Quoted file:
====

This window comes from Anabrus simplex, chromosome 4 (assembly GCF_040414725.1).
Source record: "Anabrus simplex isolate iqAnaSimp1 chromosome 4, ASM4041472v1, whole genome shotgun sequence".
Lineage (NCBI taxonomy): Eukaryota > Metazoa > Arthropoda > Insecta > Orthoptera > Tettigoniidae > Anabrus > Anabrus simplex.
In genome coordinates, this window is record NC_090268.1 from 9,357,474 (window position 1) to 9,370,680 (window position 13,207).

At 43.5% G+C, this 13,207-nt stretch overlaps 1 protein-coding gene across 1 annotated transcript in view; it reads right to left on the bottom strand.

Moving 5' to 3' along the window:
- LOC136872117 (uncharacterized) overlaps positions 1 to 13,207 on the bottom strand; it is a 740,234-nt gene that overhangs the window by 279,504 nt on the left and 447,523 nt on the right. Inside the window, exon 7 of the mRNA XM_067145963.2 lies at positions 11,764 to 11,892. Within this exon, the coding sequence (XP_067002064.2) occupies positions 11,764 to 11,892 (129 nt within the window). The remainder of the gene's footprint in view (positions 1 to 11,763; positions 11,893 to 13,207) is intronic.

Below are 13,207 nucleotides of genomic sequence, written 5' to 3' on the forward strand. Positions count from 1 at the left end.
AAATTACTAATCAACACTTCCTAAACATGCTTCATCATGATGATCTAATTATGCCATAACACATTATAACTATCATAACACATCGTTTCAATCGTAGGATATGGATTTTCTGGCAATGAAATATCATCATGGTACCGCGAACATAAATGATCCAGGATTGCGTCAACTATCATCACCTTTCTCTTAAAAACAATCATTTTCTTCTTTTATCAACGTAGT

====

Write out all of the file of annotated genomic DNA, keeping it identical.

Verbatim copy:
This window comes from Anabrus simplex, chromosome 4 (assembly GCF_040414725.1).
Source record: "Anabrus simplex isolate iqAnaSimp1 chromosome 4, ASM4041472v1, whole genome shotgun sequence".
Lineage (NCBI taxonomy): Eukaryota > Metazoa > Arthropoda > Insecta > Orthoptera > Tettigoniidae > Anabrus > Anabrus simplex.
In genome coordinates, this window is record NC_090268.1 from 9,357,474 (window position 1) to 9,370,680 (window position 13,207).

At 43.5% G+C, this 13,207-nt stretch overlaps 1 protein-coding gene across 1 annotated transcript in view; it reads right to left on the bottom strand.

Moving 5' to 3' along the window:
- LOC136872117 (uncharacterized) overlaps positions 1 to 13,207 on the bottom strand; it is a 740,234-nt gene that overhangs the window by 279,504 nt on the left and 447,523 nt on the right. Inside the window, exon 7 of the mRNA XM_067145963.2 lies at positions 11,764 to 11,892. Within this exon, the coding sequence (XP_067002064.2) occupies positions 11,764 to 11,892 (129 nt within the window). The remainder of the gene's footprint in view (positions 1 to 11,763; positions 11,893 to 13,207) is intronic.

Below are 13,207 nucleotides of genomic sequence, written 5' to 3' on the forward strand. Positions count from 1 at the left end.
AAATTACTAATCAACACTTCCTAAACATGCTTCATCATGATGATCTAATTATGCCATAACACATTATAACTATCATAACACATCGTTTCAATCGTAGGATATGGATTTTCTGGCAATGAAATATCATCATGGTACCGCGAACATAAATGATCCAGGATTGCGTCAACTATCATCACCTTTCTCTTAAAAACAATCATTTTCTTCTTTTATCAACGTAGT